Deepwater and ultra-deepwater operations are now a core part of the business for many installation contractors. They rely heavily on Remotely Operated Vehicles (ROVs), lifting equipment and running tools for the deployment, maintenance and repair of deepwater production infrastructure. Additionally, umbilical, riser and flowline installations at depths up to 9,000 feet present huge technical and logistical challenges.

Strict offshore oil and gas industry regulations govern the increasingly complex and costly designs necessary to exploit new deepwater fields and to extend the lives of existing ones. Traditional full-scale Site Integration Testing (SIT) is becoming less palatable due to high mobilization costs, short project design cycles and restricted weather windows. Instead, the industry is learning that investment in simulators to conduct virtual SITs provides significant and tangible gains before implementation.

This is possible because the well-proven physics modeling enables complex solutions to be tested in a virtual world first, thus substantially reducing the need for testing in the real world. This means deployment outcomes can be predicted earlier and offshore implementation requires less contingency, which leads to more cost effective use of vessels.

The leading European producer of ROV simulators is Fugro Subsea Services Limited, whose Robotic Technologies division produces DeepWorks: an overall solution for subsea simulation with a range of products for ROV training, engineering, and live operations visualization.

The DeepWorks ROV pilot training simulator introduces true physics-based simulation to subsea scenarios so that remotely operated vehicles and other moveable subsea assets respond to driven force demands, environmental forces, and impact forces and friction just like in real life. Accurately modeled thrusters, manipulators and winches, operated through real control interfaces offers pilots the same interactive experience as if they were actually navigating the ROV, deploying a manipulator tool or installing a subsea umbilical for real.

For engineering design validation, access studies and clash checks, DeepWorks Engineer provides a powerful desktop simulation suite that enables engineers to model the true hydrodynamic responses of submerged equipment to user-defined force inputs or environmental conditions. Using the user-friendly drag and drop interface, engineers can configure their own scenarios from a comprehensive library of pre-defined components like vessels, pipes, cables and ROVs and customize their physical properties to tailor these configurations to their specific project needs. External 3D CAD drawings can be easily prepared and imported into the customer’s own model library within DeepWorks.

By adding a real-time module to DeepWorks Engineer, live monitoring of the topside and subsea operations is possible. Real-time data collected from subsea sensors and from ship systems is used to generate a live visualization. Full distribution to monitors around the vessel enables all the people involved (pilots, crane operators, surveyors, superintendents and deck handling teams) to see subsea operations as they unfold. This makes operations co-ordination much easier to manage and leads to more efficient and safer work practices. DeepWorks Engineer Live accepts inputs from Fugro Starfix, and NMEA Standard inputs such as GPS, Gyro and USBL data. Additionally, the software can combine real sensor data such as vessel position with predicted data such as cable position in the water-column. This kind of augmented reality means it is no longer necessary to rely solely on having an eyeball ROV in the water in close proximity during a lay-down or pull-in operation.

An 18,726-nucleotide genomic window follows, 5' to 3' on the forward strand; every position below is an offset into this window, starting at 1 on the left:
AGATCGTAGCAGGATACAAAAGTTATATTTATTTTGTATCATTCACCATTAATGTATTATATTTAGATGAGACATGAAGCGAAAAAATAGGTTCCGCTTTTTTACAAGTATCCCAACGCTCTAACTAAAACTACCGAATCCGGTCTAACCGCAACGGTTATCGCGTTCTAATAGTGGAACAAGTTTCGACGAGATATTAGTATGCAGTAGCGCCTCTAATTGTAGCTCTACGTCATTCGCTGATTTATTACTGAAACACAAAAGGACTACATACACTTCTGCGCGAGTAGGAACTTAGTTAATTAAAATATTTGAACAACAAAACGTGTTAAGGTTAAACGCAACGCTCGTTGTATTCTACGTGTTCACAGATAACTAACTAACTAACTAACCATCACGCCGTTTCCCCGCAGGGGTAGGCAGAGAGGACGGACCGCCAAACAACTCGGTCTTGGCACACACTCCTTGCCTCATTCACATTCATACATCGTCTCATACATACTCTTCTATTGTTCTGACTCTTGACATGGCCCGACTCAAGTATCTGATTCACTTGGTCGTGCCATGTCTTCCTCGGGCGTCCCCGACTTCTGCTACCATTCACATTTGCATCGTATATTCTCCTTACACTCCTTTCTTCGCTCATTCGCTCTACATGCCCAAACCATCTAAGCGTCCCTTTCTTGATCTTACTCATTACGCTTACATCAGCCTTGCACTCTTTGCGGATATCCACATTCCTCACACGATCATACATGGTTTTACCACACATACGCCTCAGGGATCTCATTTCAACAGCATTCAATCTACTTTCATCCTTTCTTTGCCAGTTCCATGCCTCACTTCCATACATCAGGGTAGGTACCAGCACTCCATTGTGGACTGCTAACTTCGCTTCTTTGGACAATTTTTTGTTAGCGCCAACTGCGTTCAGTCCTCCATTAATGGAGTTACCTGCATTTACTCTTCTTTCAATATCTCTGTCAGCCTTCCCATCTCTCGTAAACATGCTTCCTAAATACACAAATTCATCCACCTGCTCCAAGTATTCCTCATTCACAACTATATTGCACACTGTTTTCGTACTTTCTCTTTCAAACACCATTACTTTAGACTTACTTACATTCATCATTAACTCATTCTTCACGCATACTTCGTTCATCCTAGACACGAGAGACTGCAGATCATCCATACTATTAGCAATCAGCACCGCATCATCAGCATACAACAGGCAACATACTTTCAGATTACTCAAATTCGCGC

“Sea trials are among the most expensive aspects of subsea field solutions, and here simulation can play an important part in keeping costs down by reducing the amount of live testing that is needed,” said Dr Jason Tisdall, Robotic Technologies Business Line Manager.

“Our customers frequently come up with new installation or intervention requirements, sometimes at very short notice,” continued Dr. Tisdall. “Successful product development requires a stable but flexible platform and the ability to adapt quickly to changing needs. DeepWorks has been developed on the latest C# .NET platform, and uses state-of-the-art automated workflow tools to enable new features to be incorporated quickly whilst ensuring quality through tight build and release control. In a recent example a client required a new input device to drive the simulation of multiple lift linesand umbilicals simultaneously. Fugro were able to release a copy of the software in four days, with the final release code being delivered following testing.”

DeepWorks has established itself as a leader in the simulation field primarily because it is easy to use and because it is underpinned by trusted physics. Engineers perform their work efficiently finding quick and trustable solutions using the intuitive Windows-style drag and drop interface to build scenarios and the drop-down menus to change property values. The absence of scripts and programming enables high utilization and widespread use with minimal training. Uniquely, among subsea simulator providers, the intellectual property in the DeepWorks physics-engine is owned in-house. Not being reliant on third parties makes DeepWorks quicker and easier to adapt to satisfy specific customer needs.